Jake is not a fan of the PS Move.
After my last article about sports games, I thought it might be a good idea to follow this up with an article about a couple of the peripherals mentioned. In my previous article, I mentioned about golf games requiring motion controls, and driving games requiring a steering wheel, in order to make them feel more realistic. I, personally, am fortunate enough to have access to a Wii, a PS Move, and a steering wheel, so was in a good position to judge whether motion controls and steering wheels are worth the money, or make the game easier, or make the game more enjoyable. However, for the purpose of this article, I decided to ask my brother-in-law and Gamers Corner owner (nepotism alive and well), Jake, to join me for a gaming session, to test these items.
In order to test these peripherals, I proposed we played a couple of different games with set controls in place to ensure fairness. We wouldn’t be using the Wii, as the Wii comes with motion control as standard, so no extra cost would be footed for playing, for example, golf. As we don’t have access to Kinnect, we wouldn’t be using that (obviously!). For the PlayStation 3, we would play a few holes of Tiger Woods 11, with and without move, and have a couple of races on Gran Turismo 5, with and without a steering wheel.
We decided to start with GT5 first. The rules we set down were thus; we would drive the course twice, once with steering wheel, once with control pad, using the same car both times, and we would have two laps to warm up, and one lap to set our time. Jake starting the proceedings on Grand Valley East, driving a Subaru Impreza 22b STI, with an automatic gearbox. Having never used a steering wheel before, Jake struggled to control the car, for the first lap, composed himself for the second lap, and posted a lap time of 1 min 20 secs. Much more at home with a control pad, he settled in straight away on his second run, comfortably beating his first time with a lap time of 1 min 16 secs. Having used this steering wheel several times, I decided to use a Mercedes CLK touring car, with a manual transmission, on Monza. For my control pad run, I posted a time of 1 min 48 secs, and for my steering wheel time, I set a time of 1 min 45 secs.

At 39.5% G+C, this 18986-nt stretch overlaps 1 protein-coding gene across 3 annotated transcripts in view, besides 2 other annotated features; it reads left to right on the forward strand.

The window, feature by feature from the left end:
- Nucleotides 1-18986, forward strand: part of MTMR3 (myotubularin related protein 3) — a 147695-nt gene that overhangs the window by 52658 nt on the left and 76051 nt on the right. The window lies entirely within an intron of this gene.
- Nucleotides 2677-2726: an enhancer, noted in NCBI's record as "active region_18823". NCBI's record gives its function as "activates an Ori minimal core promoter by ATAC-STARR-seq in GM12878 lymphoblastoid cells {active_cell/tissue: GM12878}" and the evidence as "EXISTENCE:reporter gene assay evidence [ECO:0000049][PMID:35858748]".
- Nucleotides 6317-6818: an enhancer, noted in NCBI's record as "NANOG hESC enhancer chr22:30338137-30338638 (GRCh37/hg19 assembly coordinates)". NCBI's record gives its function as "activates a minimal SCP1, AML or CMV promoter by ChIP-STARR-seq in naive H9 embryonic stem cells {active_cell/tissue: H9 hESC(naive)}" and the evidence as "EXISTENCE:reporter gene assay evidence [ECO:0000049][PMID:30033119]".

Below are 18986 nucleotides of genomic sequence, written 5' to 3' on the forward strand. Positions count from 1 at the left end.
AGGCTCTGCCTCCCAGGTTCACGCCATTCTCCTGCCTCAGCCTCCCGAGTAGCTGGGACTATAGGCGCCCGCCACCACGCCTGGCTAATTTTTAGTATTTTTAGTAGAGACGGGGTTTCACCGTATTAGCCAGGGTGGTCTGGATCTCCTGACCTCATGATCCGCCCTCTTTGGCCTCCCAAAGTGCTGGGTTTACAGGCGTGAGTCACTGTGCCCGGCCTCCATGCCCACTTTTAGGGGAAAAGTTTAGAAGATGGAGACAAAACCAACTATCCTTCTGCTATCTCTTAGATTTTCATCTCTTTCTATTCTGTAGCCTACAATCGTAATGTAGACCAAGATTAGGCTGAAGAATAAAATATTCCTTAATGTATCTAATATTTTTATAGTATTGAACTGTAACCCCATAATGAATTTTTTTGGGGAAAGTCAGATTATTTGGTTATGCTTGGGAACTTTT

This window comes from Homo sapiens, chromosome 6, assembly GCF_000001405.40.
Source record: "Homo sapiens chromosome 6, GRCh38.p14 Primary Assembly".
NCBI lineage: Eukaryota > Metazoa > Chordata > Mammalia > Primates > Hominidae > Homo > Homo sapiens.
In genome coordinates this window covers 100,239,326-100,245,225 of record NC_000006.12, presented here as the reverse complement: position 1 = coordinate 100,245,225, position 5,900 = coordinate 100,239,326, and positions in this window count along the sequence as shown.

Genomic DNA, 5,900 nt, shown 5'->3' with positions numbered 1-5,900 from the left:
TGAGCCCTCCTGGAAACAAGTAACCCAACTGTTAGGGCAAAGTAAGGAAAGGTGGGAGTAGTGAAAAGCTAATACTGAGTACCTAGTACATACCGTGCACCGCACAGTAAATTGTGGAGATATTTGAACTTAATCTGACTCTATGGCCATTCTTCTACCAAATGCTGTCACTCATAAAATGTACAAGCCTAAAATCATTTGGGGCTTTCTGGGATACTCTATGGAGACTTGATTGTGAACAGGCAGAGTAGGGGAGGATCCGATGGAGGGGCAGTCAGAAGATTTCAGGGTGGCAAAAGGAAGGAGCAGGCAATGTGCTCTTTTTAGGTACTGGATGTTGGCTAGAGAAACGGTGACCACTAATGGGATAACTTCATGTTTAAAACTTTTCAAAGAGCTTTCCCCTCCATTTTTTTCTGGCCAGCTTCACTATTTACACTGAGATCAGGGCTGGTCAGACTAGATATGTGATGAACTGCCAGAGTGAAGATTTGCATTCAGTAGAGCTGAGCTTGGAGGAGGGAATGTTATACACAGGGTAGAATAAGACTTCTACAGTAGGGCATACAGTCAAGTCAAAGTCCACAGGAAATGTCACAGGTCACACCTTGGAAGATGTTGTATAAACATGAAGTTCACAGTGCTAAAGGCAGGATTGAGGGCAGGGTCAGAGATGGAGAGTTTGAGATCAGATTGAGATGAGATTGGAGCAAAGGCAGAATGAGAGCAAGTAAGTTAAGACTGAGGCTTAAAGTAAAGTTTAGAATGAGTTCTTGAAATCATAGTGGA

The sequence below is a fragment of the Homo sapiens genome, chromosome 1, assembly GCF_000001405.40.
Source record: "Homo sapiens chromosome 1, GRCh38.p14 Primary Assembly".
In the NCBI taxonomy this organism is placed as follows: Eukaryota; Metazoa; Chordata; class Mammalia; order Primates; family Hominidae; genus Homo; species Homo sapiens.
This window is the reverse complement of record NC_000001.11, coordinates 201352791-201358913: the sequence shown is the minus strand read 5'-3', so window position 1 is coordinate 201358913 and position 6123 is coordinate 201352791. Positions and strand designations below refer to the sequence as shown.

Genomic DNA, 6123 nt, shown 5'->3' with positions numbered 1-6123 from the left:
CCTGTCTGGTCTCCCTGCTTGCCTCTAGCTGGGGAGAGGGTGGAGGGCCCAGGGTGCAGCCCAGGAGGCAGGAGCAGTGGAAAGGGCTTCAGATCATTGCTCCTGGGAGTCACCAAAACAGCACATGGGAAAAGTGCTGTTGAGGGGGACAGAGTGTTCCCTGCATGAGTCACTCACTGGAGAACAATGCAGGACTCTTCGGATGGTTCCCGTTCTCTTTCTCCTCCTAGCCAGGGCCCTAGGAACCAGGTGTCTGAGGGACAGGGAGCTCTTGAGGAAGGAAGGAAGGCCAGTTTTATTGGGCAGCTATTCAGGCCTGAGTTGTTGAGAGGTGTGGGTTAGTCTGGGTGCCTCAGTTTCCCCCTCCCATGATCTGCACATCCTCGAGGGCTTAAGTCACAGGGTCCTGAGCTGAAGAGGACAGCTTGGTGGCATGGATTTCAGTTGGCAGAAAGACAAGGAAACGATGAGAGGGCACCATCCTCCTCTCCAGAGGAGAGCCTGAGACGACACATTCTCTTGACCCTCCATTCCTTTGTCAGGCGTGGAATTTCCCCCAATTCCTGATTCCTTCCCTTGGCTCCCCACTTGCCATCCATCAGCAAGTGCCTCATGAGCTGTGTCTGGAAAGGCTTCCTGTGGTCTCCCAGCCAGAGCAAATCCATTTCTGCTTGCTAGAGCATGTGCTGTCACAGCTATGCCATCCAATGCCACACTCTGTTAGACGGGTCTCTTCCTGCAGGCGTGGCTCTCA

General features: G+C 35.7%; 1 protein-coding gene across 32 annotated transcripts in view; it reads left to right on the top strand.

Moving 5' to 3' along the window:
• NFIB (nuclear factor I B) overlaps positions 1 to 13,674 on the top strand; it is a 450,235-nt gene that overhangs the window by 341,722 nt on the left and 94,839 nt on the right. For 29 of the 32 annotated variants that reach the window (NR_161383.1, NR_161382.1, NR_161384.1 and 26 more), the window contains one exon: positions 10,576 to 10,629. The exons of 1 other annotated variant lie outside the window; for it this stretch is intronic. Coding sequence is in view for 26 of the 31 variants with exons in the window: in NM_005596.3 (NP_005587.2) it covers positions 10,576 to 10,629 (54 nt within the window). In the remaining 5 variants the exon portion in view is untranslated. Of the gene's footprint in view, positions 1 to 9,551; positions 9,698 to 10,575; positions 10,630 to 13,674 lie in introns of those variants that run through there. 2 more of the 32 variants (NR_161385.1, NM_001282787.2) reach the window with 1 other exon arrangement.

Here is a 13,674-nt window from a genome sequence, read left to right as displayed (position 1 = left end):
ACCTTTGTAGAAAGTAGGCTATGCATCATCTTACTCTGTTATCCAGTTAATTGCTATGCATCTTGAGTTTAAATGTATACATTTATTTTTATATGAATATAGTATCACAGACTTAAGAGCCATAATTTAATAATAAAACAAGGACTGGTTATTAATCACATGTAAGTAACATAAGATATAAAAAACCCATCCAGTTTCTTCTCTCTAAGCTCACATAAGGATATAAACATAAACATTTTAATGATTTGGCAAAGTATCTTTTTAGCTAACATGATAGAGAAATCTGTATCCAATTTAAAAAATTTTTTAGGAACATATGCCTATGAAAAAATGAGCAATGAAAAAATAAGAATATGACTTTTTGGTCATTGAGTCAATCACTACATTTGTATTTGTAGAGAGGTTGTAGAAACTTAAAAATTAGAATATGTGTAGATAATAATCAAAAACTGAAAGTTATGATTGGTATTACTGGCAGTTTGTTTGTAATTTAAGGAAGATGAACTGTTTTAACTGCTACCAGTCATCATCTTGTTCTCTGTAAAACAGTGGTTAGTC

After this, we talked about ease of use and preference, with Jake saying that he preferred the control pad to the wheel and he wouldn’t buy one (He performed better with the control pad). Personally, I felt more at home with the wheel, and I would choose it every time over the control pad, and it certainly completed the racing experience (I performed better with the wheel). At £80, it’s an expensive bit of kit, but it is backward compatible with my PS2 games, plus it can be used with a PC. However, the main problem with using a steering wheel is that it only caters for racing games, and for that price, is only really worth forking out for if you have an extensive racing game collection, or plan to get one.
For the next test, on Tiger Woods 11, we decided to use three holes from the St. Andrews course (a par 3, par 4, and par 5). We both used the same golfer (Mike Weir, which was a good choice for Jake, as he plays golf left handed, not so good for me, as I am right handed!), playing the three holes twice each, once with Move, once without. As a veteran of golf games, Jake managed a -4 with the control pad, and par with the Move (which he hadn’t used before). I, however, have the golfing skills of Stephen Hawking, and playing left handed as well, managed to get -2 with the control pad, and +4 with the Move. Once again, we talked after, with Jake saying that he preferred his Wii remote, as the Move has an awkward control method for moving shot destination (We both performed better with the control pad). Also, the Move has to be activated before EACH round of golf, and requires a normal control pad for menu selection. For myself, using the control pad was a lot easier, and although the Move adds an element of realism, it didn’t, for me, add to the enjoyment. I enjoy using the Move for Killzone 3, but other than that, I prefer using the control pad for most Move compatible games.
In all, if you’re not looking to get a large racing game collection, then the steering wheel really isn’t worth it. For me, it was a good purchase, but isn’t going to be on my brother-in-law’s wish list. As for the Move, unless Sony starts finding a decent use for it, then it’s going to remain in the shadow of the Wii and Sony’s own DualShock 3, and for me and Jake, it’s not quite the game changer that Sony had hoped for, with a standard controller being the first choice for gaming.